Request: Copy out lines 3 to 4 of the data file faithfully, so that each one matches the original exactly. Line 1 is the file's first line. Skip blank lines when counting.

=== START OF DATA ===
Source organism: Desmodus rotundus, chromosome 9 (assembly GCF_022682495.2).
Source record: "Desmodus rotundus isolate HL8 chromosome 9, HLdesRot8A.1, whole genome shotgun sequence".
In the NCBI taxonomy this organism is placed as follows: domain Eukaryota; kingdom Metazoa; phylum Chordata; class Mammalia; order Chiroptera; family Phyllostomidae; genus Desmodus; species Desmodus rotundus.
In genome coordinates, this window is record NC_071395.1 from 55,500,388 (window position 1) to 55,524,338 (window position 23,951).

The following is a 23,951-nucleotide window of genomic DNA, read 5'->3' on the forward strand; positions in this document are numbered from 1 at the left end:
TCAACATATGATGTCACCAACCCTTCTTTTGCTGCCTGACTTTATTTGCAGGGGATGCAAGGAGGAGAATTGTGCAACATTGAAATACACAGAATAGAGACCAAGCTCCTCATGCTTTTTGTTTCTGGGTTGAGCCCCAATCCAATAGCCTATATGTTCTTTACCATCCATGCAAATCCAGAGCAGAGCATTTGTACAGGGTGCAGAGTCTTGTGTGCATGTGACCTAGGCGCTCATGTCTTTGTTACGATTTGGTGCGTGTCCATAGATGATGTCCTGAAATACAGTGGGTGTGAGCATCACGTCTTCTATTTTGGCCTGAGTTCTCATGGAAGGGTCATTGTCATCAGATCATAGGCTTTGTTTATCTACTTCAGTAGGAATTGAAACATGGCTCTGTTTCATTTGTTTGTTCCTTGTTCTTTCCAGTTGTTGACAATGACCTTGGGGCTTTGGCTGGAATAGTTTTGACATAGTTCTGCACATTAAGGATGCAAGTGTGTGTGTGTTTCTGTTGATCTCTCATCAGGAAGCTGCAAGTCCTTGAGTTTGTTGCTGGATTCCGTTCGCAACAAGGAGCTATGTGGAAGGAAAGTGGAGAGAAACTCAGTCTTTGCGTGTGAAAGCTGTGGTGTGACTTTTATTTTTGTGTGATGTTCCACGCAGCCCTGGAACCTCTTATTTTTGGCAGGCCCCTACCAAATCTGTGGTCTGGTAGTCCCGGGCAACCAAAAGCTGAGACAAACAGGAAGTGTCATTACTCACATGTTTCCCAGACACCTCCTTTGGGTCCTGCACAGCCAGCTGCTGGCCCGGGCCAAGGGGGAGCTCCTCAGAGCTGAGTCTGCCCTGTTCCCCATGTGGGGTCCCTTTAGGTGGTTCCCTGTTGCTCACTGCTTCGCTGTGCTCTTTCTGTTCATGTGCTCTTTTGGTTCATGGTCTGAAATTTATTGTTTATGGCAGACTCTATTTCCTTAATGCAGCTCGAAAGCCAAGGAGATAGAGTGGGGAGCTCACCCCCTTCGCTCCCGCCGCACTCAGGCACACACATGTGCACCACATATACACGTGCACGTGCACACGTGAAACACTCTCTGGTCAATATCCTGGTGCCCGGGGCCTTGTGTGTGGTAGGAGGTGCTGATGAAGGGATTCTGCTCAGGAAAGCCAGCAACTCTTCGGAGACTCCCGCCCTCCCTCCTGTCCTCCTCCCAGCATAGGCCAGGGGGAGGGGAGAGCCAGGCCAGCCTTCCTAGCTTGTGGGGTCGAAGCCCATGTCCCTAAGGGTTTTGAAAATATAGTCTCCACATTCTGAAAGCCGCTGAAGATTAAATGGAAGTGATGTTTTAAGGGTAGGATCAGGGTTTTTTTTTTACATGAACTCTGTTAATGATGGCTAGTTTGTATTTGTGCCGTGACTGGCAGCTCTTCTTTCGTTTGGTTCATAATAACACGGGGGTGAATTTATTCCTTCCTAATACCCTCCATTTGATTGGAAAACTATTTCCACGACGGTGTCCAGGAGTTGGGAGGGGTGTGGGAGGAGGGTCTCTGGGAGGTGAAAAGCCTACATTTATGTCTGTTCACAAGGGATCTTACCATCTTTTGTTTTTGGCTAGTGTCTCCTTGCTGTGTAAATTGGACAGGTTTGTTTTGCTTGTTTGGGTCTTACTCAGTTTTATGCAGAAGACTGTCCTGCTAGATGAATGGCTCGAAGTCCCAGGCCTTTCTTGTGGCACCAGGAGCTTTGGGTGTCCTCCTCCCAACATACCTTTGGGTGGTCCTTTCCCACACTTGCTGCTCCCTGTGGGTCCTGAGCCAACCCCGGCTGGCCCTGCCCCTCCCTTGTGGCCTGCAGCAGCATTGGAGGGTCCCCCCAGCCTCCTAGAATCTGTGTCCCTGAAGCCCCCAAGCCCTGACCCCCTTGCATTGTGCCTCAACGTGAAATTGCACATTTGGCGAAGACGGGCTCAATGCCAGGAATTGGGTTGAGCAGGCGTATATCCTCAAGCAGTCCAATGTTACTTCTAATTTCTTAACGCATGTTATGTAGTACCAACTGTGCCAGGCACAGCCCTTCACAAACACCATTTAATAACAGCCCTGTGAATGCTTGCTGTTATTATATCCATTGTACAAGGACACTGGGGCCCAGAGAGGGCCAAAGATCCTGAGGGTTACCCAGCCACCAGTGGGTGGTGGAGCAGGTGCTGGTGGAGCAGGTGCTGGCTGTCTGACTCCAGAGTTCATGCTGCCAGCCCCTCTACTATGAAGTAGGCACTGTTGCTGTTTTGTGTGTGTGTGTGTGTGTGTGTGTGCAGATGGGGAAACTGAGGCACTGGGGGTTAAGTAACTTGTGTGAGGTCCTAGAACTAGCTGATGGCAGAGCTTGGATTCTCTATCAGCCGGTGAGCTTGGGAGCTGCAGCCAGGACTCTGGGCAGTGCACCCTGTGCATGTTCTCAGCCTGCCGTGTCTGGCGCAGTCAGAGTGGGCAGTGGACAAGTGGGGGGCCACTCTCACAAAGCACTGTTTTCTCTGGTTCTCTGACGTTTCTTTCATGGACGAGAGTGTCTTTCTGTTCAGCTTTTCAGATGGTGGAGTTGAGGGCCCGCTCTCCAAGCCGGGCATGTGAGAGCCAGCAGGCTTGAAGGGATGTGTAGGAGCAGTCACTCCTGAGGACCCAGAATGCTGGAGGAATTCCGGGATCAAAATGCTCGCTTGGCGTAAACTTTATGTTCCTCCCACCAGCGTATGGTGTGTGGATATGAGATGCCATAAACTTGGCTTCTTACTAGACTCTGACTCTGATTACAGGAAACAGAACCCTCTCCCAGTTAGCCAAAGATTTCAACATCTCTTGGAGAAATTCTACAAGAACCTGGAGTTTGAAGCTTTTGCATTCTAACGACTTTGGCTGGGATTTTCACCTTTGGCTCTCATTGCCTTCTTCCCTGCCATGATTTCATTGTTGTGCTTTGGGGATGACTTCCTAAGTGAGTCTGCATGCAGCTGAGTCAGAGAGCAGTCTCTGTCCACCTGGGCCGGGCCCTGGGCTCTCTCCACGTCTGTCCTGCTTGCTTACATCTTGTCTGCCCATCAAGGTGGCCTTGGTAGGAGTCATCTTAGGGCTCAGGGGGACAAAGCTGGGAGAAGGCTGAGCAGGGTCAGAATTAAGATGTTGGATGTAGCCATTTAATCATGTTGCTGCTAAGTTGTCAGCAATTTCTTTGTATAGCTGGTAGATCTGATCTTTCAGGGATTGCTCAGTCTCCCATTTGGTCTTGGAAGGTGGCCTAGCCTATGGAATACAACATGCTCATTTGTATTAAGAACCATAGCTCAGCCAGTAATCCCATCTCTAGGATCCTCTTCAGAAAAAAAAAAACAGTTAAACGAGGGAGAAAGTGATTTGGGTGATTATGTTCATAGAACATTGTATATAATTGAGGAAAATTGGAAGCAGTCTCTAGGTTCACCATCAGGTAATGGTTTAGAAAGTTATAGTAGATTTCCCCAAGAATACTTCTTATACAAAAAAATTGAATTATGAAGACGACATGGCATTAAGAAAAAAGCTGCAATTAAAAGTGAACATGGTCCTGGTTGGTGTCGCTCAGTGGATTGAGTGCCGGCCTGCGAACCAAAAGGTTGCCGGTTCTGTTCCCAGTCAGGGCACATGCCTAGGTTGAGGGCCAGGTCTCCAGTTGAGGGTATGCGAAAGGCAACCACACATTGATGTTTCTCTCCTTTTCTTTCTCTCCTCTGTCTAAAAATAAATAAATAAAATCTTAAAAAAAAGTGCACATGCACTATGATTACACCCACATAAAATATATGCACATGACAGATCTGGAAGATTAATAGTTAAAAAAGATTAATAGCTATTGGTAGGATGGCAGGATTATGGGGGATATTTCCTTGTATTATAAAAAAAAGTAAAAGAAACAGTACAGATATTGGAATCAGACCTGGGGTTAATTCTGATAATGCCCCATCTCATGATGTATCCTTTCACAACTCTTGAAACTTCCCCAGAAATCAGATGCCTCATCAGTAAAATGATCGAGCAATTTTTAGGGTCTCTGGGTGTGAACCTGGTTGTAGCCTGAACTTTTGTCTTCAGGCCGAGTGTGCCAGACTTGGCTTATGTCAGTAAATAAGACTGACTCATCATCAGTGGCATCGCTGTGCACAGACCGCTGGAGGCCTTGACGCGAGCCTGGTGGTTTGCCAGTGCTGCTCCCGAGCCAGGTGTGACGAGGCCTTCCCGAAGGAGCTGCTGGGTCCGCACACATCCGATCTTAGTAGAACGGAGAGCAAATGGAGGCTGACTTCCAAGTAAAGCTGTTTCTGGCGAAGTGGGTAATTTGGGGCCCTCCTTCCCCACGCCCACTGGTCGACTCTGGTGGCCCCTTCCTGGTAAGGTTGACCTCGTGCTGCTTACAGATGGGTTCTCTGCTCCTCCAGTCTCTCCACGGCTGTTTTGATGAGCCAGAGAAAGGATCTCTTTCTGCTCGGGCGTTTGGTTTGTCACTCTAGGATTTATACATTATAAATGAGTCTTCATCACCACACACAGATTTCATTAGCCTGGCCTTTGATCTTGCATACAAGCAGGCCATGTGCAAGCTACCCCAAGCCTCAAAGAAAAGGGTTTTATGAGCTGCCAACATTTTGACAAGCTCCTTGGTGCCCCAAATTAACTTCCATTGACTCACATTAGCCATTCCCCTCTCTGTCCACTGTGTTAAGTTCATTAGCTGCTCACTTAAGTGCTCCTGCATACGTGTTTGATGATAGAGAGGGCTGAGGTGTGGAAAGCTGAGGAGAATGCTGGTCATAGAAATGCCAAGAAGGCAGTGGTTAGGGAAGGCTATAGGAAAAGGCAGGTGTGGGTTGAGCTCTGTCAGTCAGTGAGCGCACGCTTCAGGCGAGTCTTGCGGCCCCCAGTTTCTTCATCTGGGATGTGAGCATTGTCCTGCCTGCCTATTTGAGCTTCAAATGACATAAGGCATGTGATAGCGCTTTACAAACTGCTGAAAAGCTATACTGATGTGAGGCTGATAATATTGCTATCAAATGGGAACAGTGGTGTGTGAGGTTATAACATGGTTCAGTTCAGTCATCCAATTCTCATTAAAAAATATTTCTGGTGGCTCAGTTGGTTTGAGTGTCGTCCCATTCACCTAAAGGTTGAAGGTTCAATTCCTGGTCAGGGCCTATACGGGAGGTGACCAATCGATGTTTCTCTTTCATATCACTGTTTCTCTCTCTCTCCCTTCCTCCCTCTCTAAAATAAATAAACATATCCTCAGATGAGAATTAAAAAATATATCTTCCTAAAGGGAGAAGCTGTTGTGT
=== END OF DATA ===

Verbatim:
In the NCBI taxonomy this organism is placed as follows: domain Eukaryota; kingdom Metazoa; phylum Chordata; class Mammalia; order Chiroptera; family Phyllostomidae; genus Desmodus; species Desmodus rotundus.
In genome coordinates, this window is record NC_071395.1 from 55,500,388 (window position 1) to 55,524,338 (window position 23,951).